The three most important alliances in container shipping have commited to reinstate Blank sailings on the trans-Pacific routes next month, those were initially set in response to a low demand for container ocean freight due to of the coronavirus.
Citing a strong growth in demand, the 2M alliance (Maersk and MSC) as well as COSCO and OOCL in the Ocean Alliance have informed their clients of the reestablishment of some of the sails that they had blanked on the trans-Pacific routes. Likewise, THE Alliance member Hapag-Lloyd will bring all but five of his blank sails back to the US West Coast next month.
Maersk sent a statement informing that it would reestablish the eastbound trans-Pacific services that had left blank in the second quarter due to the pandemic. They also plan for the Chinese Golden Week holidays a smaller amount of blank sails than previous years in anticipation for strong volumes of imports to the US through November.
The company highlights in its statement that this high season is defined by a series of variables that each component of the supply chain must solve to guarantee a cargo flow without bottlenecks on these routes.
For example, they mention the importance of good planning between port terminals and shipping companies in order to quickly remove import containers from the yards, avoiding congestion inside the terminal, in addition to the rapid return of empty units to ship them back to Asia.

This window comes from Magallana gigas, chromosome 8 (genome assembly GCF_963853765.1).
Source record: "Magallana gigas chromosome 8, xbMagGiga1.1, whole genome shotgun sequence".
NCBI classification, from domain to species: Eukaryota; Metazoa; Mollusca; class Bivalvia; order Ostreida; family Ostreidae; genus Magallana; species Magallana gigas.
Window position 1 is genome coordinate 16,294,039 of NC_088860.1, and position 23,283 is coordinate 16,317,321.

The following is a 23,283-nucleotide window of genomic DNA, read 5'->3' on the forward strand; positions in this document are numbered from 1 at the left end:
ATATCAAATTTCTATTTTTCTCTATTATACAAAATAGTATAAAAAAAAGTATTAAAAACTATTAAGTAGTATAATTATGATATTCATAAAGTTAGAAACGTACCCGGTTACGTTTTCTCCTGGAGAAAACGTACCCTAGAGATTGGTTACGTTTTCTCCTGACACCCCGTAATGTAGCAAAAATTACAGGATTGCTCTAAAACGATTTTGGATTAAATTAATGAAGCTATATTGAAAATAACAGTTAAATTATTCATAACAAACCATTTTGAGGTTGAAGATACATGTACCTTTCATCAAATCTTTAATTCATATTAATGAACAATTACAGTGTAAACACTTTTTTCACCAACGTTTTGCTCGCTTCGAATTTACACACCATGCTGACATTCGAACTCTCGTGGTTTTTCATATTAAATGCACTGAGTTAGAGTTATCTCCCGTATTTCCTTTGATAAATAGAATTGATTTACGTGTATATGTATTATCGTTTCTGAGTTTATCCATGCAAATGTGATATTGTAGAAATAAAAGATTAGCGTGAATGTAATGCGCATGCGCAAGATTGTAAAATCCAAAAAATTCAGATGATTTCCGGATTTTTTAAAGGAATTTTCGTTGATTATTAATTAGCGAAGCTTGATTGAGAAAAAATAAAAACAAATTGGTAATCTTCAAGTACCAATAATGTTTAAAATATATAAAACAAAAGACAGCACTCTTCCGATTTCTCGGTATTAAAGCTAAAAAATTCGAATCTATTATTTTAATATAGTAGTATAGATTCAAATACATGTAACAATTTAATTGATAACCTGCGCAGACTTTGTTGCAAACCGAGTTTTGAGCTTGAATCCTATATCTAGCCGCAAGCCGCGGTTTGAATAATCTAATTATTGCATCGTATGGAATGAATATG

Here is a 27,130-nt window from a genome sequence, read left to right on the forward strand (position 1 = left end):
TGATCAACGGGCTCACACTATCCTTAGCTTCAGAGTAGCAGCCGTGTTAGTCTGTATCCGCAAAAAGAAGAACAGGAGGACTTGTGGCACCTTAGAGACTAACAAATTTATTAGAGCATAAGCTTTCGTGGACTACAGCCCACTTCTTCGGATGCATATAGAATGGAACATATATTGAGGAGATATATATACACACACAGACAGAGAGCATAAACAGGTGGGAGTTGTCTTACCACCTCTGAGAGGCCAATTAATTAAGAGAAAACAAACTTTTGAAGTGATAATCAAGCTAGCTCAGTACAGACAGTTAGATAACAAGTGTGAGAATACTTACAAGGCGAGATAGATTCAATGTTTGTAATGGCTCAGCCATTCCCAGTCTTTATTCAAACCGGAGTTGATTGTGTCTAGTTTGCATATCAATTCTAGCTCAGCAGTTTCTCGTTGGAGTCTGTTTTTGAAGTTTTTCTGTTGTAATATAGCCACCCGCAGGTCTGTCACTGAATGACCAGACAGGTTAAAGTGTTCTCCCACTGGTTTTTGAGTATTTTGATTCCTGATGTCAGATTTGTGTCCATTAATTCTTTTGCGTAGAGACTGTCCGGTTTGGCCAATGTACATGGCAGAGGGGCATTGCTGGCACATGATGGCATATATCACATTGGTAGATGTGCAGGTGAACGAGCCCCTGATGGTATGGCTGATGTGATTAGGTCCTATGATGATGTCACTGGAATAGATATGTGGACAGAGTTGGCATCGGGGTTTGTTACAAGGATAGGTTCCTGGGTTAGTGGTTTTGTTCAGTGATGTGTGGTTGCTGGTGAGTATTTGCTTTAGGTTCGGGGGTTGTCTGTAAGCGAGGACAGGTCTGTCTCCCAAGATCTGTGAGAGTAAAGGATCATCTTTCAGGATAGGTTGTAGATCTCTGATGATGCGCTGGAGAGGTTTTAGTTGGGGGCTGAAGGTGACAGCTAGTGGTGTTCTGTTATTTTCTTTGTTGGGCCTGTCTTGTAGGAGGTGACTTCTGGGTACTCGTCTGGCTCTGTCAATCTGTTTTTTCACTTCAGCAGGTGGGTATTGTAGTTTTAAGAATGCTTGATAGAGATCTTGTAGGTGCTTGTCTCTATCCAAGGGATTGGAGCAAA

Another factor is the high dependence of US west coast ports on railroads, although operators are operating apace in ports such as Prince Rupert and Vancouver / Centerm are receiving large volumes now, a flow that was affected last week when the CN operator had a derailment of an agricultural train, which caused a three-day interruption on the tracks affecting the rail movements of Vancouver.
Variables such as labor shortages in ports due to social distancing and the fact that some truckers parked their vehicles and returned to their countries of origin due to the pandemic are also taken into account.
On the other hand, Splash247 reports record spot rates observed in the trans-Pacific to the west coast in recent weeks, which have risen to $ 4,000 per container, have caused alarm in China, South Korea and the United States.
The Shanghai Containerized Cargo Index (SCFI) reported on Friday that rates rose again this week to $ 3,867 per feu.
Due to this increase in freight rates, Beijing has intervened for 10 days demanding that carriers add more capacity on the trade route and alleviate price increases. Likewise, the Federal Maritime Commission (FMC) in Washington also met last week to analyze the issue.
Some analysts are not sure that shipping companies can handle a possible drop in demand again with blank trips this year, rather they believe that if it happens, shipping companies this time would opt for a price war on rates.